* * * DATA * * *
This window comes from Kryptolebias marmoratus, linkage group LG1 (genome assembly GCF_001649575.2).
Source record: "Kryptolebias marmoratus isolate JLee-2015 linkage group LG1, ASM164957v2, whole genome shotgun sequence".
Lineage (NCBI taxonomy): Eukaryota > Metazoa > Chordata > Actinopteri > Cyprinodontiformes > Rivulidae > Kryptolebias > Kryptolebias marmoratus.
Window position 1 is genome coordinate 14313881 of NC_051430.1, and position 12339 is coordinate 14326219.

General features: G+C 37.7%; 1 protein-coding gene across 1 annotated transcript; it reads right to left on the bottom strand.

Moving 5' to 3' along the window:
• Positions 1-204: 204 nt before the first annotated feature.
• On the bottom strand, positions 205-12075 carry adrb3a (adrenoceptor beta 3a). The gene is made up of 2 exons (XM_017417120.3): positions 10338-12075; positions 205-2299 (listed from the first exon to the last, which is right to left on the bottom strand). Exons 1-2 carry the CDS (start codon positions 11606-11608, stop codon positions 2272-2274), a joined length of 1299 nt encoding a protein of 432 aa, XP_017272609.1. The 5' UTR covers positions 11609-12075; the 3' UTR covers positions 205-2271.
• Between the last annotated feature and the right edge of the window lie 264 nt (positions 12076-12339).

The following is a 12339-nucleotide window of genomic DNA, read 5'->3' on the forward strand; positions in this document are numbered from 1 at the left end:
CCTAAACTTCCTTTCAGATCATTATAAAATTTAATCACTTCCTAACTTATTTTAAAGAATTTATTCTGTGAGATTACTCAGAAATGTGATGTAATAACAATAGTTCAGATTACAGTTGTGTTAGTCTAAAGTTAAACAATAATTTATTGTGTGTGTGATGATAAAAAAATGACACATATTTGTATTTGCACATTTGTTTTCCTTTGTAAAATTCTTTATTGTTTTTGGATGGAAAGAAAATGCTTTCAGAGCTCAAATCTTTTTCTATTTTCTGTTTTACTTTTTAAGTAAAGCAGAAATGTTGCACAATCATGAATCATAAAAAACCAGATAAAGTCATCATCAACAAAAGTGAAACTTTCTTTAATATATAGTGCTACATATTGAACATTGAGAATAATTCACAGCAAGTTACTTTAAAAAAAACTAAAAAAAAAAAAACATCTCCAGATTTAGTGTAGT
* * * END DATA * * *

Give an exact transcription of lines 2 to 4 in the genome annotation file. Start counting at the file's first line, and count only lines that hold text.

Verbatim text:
Source record: "Kryptolebias marmoratus isolate JLee-2015 linkage group LG1, ASM164957v2, whole genome shotgun sequence".
Lineage (NCBI taxonomy): Eukaryota > Metazoa > Chordata > Actinopteri > Cyprinodontiformes > Rivulidae > Kryptolebias > Kryptolebias marmoratus.
Window position 1 is genome coordinate 14313881 of NC_051430.1, and position 12339 is coordinate 14326219.